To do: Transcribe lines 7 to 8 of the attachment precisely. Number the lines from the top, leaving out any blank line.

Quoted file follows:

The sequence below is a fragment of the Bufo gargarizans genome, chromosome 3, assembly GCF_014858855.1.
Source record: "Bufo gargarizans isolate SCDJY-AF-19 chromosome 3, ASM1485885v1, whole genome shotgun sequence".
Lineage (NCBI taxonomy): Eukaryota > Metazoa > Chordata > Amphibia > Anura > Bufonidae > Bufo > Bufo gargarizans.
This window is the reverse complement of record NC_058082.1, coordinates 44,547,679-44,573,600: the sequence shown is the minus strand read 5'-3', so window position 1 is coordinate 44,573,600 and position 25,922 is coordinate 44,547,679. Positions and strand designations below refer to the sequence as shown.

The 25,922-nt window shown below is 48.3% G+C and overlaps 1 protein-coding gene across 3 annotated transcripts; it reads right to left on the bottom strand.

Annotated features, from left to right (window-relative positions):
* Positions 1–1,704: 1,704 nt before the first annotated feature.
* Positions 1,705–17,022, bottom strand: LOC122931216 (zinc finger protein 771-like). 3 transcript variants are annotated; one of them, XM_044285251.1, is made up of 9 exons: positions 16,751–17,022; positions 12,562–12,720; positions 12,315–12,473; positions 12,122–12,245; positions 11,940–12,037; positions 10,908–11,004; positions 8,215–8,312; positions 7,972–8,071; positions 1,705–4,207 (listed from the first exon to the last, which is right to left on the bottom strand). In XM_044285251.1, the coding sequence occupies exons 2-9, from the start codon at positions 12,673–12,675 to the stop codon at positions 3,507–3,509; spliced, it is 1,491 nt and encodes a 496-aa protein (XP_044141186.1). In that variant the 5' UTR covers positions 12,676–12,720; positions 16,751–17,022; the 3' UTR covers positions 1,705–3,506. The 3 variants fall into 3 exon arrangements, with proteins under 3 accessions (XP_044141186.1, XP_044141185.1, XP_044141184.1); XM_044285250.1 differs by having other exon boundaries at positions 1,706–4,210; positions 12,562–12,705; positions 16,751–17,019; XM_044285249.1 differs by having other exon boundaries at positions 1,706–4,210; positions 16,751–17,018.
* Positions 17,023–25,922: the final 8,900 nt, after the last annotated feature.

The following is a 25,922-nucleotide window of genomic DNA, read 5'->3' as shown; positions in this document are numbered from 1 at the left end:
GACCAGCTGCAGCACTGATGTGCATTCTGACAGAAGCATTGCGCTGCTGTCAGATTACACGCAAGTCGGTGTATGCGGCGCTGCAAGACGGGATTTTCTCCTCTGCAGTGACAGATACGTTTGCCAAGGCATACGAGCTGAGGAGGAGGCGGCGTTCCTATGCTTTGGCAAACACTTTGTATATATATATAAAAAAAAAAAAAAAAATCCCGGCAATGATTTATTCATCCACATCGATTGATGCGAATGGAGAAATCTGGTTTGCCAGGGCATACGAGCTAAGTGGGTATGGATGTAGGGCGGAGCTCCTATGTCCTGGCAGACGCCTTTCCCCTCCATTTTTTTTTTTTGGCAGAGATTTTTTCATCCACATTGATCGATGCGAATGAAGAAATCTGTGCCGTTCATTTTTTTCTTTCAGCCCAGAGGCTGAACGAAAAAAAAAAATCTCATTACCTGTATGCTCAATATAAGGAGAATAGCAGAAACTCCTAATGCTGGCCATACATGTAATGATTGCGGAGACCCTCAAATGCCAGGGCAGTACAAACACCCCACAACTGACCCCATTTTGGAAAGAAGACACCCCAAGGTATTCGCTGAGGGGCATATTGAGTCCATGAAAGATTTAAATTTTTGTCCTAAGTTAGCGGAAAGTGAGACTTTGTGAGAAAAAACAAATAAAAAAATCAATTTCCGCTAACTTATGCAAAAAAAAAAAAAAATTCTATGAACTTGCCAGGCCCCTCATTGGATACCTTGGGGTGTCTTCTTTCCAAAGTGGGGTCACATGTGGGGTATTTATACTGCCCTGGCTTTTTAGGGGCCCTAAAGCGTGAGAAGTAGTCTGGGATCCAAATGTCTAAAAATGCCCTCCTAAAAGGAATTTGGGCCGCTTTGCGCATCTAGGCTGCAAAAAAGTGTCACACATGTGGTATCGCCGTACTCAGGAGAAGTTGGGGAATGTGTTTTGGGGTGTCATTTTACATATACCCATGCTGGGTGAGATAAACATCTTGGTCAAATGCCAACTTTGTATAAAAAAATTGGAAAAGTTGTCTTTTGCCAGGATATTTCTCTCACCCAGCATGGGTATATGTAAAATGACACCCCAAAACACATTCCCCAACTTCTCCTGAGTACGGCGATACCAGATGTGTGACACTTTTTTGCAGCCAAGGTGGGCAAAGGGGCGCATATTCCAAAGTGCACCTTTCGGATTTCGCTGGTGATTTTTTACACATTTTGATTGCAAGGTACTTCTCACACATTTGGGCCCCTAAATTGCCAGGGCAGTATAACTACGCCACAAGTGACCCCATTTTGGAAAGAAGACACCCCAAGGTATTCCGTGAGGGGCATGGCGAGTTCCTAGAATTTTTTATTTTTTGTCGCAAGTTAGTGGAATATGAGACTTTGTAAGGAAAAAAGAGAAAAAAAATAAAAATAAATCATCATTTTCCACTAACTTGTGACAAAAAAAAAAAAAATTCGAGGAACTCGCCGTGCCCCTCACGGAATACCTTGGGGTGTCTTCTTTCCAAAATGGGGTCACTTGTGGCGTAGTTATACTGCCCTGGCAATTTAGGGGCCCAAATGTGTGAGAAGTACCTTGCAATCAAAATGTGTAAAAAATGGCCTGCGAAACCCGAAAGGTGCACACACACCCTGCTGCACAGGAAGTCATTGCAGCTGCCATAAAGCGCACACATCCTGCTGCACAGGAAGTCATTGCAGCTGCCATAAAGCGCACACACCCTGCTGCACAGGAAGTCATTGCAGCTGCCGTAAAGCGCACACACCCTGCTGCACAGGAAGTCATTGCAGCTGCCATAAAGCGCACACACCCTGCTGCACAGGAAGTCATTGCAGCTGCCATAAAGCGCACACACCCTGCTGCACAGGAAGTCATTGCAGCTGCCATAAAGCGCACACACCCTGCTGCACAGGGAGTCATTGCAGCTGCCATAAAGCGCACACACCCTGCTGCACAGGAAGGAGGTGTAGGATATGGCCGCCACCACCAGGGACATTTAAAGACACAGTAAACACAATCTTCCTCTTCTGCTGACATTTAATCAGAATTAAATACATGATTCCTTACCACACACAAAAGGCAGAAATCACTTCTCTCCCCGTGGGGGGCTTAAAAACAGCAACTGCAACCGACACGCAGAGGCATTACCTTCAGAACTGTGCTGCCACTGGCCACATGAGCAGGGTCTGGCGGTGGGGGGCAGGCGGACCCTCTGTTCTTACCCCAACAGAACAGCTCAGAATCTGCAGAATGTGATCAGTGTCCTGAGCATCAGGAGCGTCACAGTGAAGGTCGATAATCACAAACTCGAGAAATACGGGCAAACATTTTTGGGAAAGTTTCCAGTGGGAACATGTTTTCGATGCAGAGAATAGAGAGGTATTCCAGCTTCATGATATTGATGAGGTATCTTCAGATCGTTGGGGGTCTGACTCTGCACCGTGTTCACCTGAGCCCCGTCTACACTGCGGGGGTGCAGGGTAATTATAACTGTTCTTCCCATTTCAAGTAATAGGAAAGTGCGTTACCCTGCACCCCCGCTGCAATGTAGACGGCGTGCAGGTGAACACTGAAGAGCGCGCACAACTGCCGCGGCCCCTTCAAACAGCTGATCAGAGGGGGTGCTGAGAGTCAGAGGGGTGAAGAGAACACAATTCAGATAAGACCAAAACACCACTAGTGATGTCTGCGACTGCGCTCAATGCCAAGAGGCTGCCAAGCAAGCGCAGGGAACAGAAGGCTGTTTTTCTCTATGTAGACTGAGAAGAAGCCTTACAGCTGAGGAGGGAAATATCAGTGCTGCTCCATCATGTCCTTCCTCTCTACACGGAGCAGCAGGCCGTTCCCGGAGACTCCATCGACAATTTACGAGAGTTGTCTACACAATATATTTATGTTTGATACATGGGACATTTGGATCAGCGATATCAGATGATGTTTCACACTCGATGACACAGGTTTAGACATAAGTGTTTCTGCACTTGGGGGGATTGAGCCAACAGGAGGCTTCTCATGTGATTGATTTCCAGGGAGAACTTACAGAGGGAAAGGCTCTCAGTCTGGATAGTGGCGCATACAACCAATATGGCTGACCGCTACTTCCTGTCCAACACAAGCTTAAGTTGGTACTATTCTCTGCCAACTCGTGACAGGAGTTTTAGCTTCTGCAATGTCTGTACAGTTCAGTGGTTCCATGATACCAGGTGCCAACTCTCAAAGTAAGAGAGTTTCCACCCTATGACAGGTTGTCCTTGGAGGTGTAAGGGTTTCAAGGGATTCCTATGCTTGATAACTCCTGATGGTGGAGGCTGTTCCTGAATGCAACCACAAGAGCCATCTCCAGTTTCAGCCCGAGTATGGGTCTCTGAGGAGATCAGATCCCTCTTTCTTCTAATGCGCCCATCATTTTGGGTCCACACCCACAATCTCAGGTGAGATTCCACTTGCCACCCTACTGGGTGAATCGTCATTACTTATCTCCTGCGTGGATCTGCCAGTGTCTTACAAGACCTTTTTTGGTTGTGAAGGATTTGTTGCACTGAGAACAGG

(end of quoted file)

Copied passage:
* Positions 1–1,704: 1,704 nt before the first annotated feature.
* Positions 1,705–17,022, bottom strand: LOC122931216 (zinc finger protein 771-like). 3 transcript variants are annotated; one of them, XM_044285251.1, is made up of 9 exons: positions 16,751–17,022; positions 12,562–12,720; positions 12,315–12,473; positions 12,122–12,245; positions 11,940–12,037; positions 10,908–11,004; positions 8,215–8,312; positions 7,972–8,071; positions 1,705–4,207 (listed from the first exon to the last, which is right to left on the bottom strand). In XM_044285251.1, the coding sequence occupies exons 2-9, from the start codon at positions 12,673–12,675 to the stop codon at positions 3,507–3,509; spliced, it is 1,491 nt and encodes a 496-aa protein (XP_044141186.1). In that variant the 5' UTR covers positions 12,676–12,720; positions 16,751–17,022; the 3' UTR covers positions 1,705–3,506. The 3 variants fall into 3 exon arrangements, with proteins under 3 accessions (XP_044141186.1, XP_044141185.1, XP_044141184.1); XM_044285250.1 differs by having other exon boundaries at positions 1,706–4,210; positions 12,562–12,705; positions 16,751–17,019; XM_044285249.1 differs by having other exon boundaries at positions 1,706–4,210; positions 16,751–17,018.